22 March 2017

Dependent types are types that depend on values. With dependent types, in addition to being able to express a type that is "a list of integers," you could also express things like "a list of integers of length 5." Having access to dependent types allows you to express invariants whose values aren't known until runtime, but have relations that can be proven at compile time.

For example, consider the following Haskell function that zips two lists together:

zip :: [a] -> [b] -> [(a,b)]
zip _ [] = []
zip [] _ = []
zip (x:xs) (y:ys) = (x,y) : zip xs ys

This function has the property that if the two lists are different sizes, then the end of the longer one is essentially thrown away. In some cases, that might be undesirable or surprising behavior. So we might hope for a version of zip that can only be called when we know for sure that the two lists are the same length. If we have a list type that is parameterized by length, then that's possible. We'd give zip a type like forall a b (n : Int). List a n -> List b n -> List (a, b) n. (The syntax could vary considerably). As an added bonus, we'd no longer need two base cases, and we could instead replace them with the case zip [] [] = [].

Unfortunately, dependent types are very difficult to implement in a reasonable way. Ideally, we want to be able to encode an property in our type, and we want the type checker to prove that the code we write has that property. In extreme cases, these properties could be things like "This operation takes logarithmic runtime." The problem is that this means that the compiler needs to also be a theorem prover, and as the proofs become more and more complicated, the programmer is going to need to significantly guide the compiler.

With our current technology and techniques, using dependent types in this way is a far cry from the ideal of writing down properties and letting the compiler check that they hold (On the other hand, if you are willing to use randomize testing instead of theorem proving, tools such as QuickCheck do a good job).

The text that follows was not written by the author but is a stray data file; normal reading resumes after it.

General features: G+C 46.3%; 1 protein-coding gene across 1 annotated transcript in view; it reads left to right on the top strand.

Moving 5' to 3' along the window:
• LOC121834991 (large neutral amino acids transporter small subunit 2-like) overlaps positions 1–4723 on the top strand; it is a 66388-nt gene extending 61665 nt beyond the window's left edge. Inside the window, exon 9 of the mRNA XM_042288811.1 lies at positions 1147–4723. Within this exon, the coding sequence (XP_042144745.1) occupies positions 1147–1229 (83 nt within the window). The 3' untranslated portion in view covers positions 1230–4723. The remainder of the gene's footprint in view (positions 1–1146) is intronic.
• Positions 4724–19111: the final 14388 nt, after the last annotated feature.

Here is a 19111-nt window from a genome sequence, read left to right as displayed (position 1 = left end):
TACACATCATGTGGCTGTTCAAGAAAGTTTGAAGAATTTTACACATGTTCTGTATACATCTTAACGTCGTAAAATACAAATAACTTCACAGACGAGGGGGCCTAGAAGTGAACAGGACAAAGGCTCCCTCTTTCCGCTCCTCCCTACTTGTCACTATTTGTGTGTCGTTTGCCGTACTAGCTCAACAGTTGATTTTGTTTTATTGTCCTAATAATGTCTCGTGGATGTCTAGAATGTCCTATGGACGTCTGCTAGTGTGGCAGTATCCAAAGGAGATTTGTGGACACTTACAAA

That said, there are some applications of dependent types where the proofs are not complicated at all. For example, if we're working with numbers mod n, then in C we'd need to write code like ((a*b % n)*c % n), and so on, being very careful to % n after each operation to prevent overflow. It'd be much nicer and lead to simpler code if we could have a type that was "Integers modulo n", and have the arithmetic operators do the intermediate modulos for us. This kind of thing is possible in Haskell using the reflection package, but the resulting type signatures take a while to get used to, and feel much more complicated than the problem that I want to be able to solve.

In an application like this, our type parameter is just going to be a constant for a huge section of our program. It's trivial to prove equality in cases like this: we're just saying x = x. So I'd like to propose a variant of dependent types where only trivial proofs are allowed. For lack of a better name, let's call these trivial dependent types.

Implementing these in a Haskell-like language with immutable data should not be too hard. Suppose we have a dependent type Foo (x : Int), which has a numerical parameter. During type checking we might need to determine whether Foo x and Foo y are equal. The answer in this case is the same as the answer to whether x and y can share the same memory location. So if x is read from user input, while y is the result of a long computation, then Foo x and Foo y won't be compatible. On the other hand, if you write let y = x, then they will.